Love your neighbour as yourself. But the key there is love yourself first. And that’s a daily challenge.

I’m not the centre of the universe. I’m a recovering alcoholic. I went to Alcoholics Anonymous (AA) and listened to what people had to say to me and I was relieved of my addiction. I was very fortunate. As the first 3 steps tell you: I didn’t do it. Something else relieved me of my addiction.

There are 12 steps and you learn what they mean and take actions such as writing, talking and being with other people. And then the final step is that you have to give it away. So whether it’s sobriety or faith, you can’t have it unless you’re giving it away. And that means giving it away in a community: whether that’s the AA, a faith community or a secular community. I need and I believe that we need to be in community. I’m currently involved with 3 different faith communities.

The 11th step is “through prayer and meditation”: that’s how I learn what my higher power wants me to do, and how I ask for the strength to carry that out. And that’s a daily exercise. To listen to whatever it is that’s speaking to you through meditation and then have the power to do what it takes: whether to speak up against an injustice, or to intervene where someone’s being hurt. And knowing that the idea comes not from your ego but from the faith that it’s part of something much larger than one person.

In my first year of sobriety I was told that I had to change everything in my life. So I did. I sold everything I had in Vancouver, I quit my job and I moved to Costa Rica to run a fishing boat. It was a tremendous leap. But the man that I went with, who had been sober and was a very talented fisherman, he crashed the day we bought the boat. Alcohol and drugs are so prevalent.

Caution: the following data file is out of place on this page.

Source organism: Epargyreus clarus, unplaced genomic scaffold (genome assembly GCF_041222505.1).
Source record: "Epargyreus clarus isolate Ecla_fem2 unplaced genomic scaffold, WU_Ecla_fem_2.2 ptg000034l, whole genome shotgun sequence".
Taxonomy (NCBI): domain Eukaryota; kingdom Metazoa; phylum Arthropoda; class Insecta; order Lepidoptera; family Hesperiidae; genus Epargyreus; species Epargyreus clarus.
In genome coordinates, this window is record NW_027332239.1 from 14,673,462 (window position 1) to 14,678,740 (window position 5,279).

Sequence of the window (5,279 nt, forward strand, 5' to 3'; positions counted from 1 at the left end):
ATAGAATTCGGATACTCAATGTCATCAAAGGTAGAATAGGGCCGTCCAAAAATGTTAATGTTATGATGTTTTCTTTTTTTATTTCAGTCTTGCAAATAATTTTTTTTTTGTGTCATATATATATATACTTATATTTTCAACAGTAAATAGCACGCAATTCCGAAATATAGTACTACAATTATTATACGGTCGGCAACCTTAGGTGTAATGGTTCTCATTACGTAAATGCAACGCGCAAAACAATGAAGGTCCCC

It took me a year to get rid of him. I needed a lot of support from the community. The first thing I did – I was in this very small fishing community, where there were a lot of Canadians – so I thought “there’s gotta be someone who’s in recovery here”. Well there was: there was one person. I talked to her and she sent me to an AA meeting at the capital, San Jose. So I got there and I just wept. And I told my story, and they just said “oh yeah, we’ve heard that story” [laughing]. So then they said “you go back home. There’s an American woman who’s just moved to your community, she’s got 2-years sobriety – go find her”

I was totally on the edge. There was nothing I could do. My money was all tied up in the boat. So I went back home, I went to the local corner store and there was a tall blonde woman standing there and I said “are you a friend of Bill’s?” (That’s our lingo for AA) And she said “yes” and she just threw her arms round me. It still makes me weep [crying].

So we decided to start our own meeting. Slowly I built up a reputation that I was a sober reliable person. And people in the community started to ask me for help. When you’re new in a community, the first people who approach you are the crazies. You have to take a deep breath and let them pass by. Because the ones who aren’t crazy are sitting back and watching. They watch and watch and then when they see you’re reliable, only then they come forward. I’ve seen that time and again.

When I came back from Costa Rica, I met another woman through AA, a Christian woman. With her I went off to other parts of Canada to assist indigenous people in fighting for justice. We got such wonderful training there, including ant-racism training. And when we came back, my friend said “you can’t do all that and not have a community: you need to share what you’ve learnt; you’re not doing this alone. Just go across the street: there’s a church across the road from you, they have a social justice group.” So I was going to the group rather than to church. And slowly you meet people who feel similar to you.

It’s not easy being a Christian. You’re encouraged to give everything away. That’s hard. I struggled most of my life to become middle class. I was born into a working-class family. My mother struggled with mental health issues and my father was a compulsive gambler. So I wanted to have possessions, I wanted to have a job, I wanted to have status. You’re also told: love your neighbour as yourself. But the key there is love yourself first. And that’s a daily challenge.

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